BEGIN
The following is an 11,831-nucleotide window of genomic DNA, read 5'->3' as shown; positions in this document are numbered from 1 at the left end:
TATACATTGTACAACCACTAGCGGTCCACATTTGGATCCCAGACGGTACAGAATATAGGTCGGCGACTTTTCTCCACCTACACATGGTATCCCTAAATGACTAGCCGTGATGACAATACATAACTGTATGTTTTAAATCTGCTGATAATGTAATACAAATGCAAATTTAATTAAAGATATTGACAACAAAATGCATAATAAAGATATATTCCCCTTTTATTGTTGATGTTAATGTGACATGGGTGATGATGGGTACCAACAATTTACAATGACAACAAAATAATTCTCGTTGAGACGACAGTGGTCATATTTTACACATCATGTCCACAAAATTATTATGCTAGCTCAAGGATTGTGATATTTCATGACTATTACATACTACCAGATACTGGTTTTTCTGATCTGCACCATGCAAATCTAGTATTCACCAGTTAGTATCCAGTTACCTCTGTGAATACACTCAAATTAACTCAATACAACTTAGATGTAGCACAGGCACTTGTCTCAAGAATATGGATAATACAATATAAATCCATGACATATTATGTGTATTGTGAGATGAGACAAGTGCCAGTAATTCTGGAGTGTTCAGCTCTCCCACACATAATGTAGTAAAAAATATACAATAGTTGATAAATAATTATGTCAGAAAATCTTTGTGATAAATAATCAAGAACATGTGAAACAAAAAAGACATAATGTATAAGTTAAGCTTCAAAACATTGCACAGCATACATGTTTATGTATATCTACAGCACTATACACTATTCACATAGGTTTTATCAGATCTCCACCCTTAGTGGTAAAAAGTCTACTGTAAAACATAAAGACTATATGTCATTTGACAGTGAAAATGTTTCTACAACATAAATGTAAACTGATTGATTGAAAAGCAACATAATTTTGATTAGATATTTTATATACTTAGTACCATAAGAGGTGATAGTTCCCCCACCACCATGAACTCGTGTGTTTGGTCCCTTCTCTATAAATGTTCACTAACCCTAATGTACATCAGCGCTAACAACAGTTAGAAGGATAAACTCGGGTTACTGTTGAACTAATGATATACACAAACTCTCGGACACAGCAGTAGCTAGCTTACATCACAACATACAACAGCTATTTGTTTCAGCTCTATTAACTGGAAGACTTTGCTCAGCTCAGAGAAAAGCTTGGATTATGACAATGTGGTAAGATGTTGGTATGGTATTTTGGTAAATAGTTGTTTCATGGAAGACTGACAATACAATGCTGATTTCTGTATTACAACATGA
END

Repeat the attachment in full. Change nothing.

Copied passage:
The following is an 11,831-nucleotide window of genomic DNA, read 5'->3' as shown; positions in this document are numbered from 1 at the left end:
TATACATTGTACAACCACTAGCGGTCCACATTTGGATCCCAGACGGTACAGAATATAGGTCGGCGACTTTTCTCCACCTACACATGGTATCCCTAAATGACTAGCCGTGATGACAATACATAACTGTATGTTTTAAATCTGCTGATAATGTAATACAAATGCAAATTTAATTAAAGATATTGACAACAAAATGCATAATAAAGATATATTCCCCTTTTATTGTTGATGTTAATGTGACATGGGTGATGATGGGTACCAACAATTTACAATGACAACAAAATAATTCTCGTTGAGACGACAGTGGTCATATTTTACACATCATGTCCACAAAATTATTATGCTAGCTCAAGGATTGTGATATTTCATGACTATTACATACTACCAGATACTGGTTTTTCTGATCTGCACCATGCAAATCTAGTATTCACCAGTTAGTATCCAGTTACCTCTGTGAATACACTCAAATTAACTCAATACAACTTAGATGTAGCACAGGCACTTGTCTCAAGAATATGGATAATACAATATAAATCCATGACATATTATGTGTATTGTGAGATGAGACAAGTGCCAGTAATTCTGGAGTGTTCAGCTCTCCCACACATAATGTAGTAAAAAATATACAATAGTTGATAAATAATTATGTCAGAAAATCTTTGTGATAAATAATCAAGAACATGTGAAACAAAAAAGACATAATGTATAAGTTAAGCTTCAAAACATTGCACAGCATACATGTTTATGTATATCTACAGCACTATACACTATTCACATAGGTTTTATCAGATCTCCACCCTTAGTGGTAAAAAGTCTACTGTAAAACATAAAGACTATATGTCATTTGACAGTGAAAATGTTTCTACAACATAAATGTAAACTGATTGATTGAAAAGCAACATAATTTTGATTAGATATTTTATATACTTAGTACCATAAGAGGTGATAGTTCCCCCACCACCATGAACTCGTGTGTTTGGTCCCTTCTCTATAAATGTTCACTAACCCTAATGTACATCAGCGCTAACAACAGTTAGAAGGATAAACTCGGGTTACTGTTGAACTAATGATATACACAAACTCTCGGACACAGCAGTAGCTAGCTTACATCACAACATACAACAGCTATTTGTTTCAGCTCTATTAACTGGAAGACTTTGCTCAGCTCAGAGAAAAGCTTGGATTATGACAATGTGGTAAGATGTTGGTATGGTATTTTGGTAAATAGTTGTTTCATGGAAGACTGACAATACAATGCTGATTTCTGTATTACAACATGA